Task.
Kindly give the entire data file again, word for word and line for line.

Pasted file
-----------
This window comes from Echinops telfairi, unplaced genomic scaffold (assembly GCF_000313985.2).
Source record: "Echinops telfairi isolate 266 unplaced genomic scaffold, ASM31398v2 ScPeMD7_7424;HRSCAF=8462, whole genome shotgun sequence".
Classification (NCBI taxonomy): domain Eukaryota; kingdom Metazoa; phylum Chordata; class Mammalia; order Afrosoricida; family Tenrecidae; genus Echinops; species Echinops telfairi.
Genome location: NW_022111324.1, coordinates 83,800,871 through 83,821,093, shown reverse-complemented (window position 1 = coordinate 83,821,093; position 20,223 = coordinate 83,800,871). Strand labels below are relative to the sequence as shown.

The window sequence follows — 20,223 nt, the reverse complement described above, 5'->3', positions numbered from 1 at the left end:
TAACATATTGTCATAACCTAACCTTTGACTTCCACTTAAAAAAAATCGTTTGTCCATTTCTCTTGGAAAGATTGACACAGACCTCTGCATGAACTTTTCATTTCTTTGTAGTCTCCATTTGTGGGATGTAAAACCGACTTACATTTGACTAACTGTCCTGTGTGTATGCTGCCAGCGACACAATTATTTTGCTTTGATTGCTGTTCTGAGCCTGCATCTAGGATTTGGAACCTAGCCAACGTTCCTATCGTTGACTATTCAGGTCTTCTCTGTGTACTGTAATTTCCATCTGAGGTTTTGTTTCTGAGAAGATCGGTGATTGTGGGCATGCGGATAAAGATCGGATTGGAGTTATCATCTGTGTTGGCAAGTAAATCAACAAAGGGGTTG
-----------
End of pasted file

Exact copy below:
This window comes from Echinops telfairi, unplaced genomic scaffold (assembly GCF_000313985.2).
Source record: "Echinops telfairi isolate 266 unplaced genomic scaffold, ASM31398v2 ScPeMD7_7424;HRSCAF=8462, whole genome shotgun sequence".
Classification (NCBI taxonomy): domain Eukaryota; kingdom Metazoa; phylum Chordata; class Mammalia; order Afrosoricida; family Tenrecidae; genus Echinops; species Echinops telfairi.
Genome location: NW_022111324.1, coordinates 83,800,871 through 83,821,093, shown reverse-complemented (window position 1 = coordinate 83,821,093; position 20,223 = coordinate 83,800,871). Strand labels below are relative to the sequence as shown.

The window sequence follows — 20,223 nt, the reverse complement described above, 5'->3', positions numbered from 1 at the left end:
TAACATATTGTCATAACCTAACCTTTGACTTCCACTTAAAAAAAATCGTTTGTCCATTTCTCTTGGAAAGATTGACACAGACCTCTGCATGAACTTTTCATTTCTTTGTAGTCTCCATTTGTGGGATGTAAAACCGACTTACATTTGACTAACTGTCCTGTGTGTATGCTGCCAGCGACACAATTATTTTGCTTTGATTGCTGTTCTGAGCCTGCATCTAGGATTTGGAACCTAGCCAACGTTCCTATCGTTGACTATTCAGGTCTTCTCTGTGTACTGTAATTTCCATCTGAGGTTTTGTTTCTGAGAAGATCGGTGATTGTGGGCATGCGGATAAAGATCGGATTGGAGTTATCATCTGTGTTGGCAAGTAAATCAACAAAGGGGTTG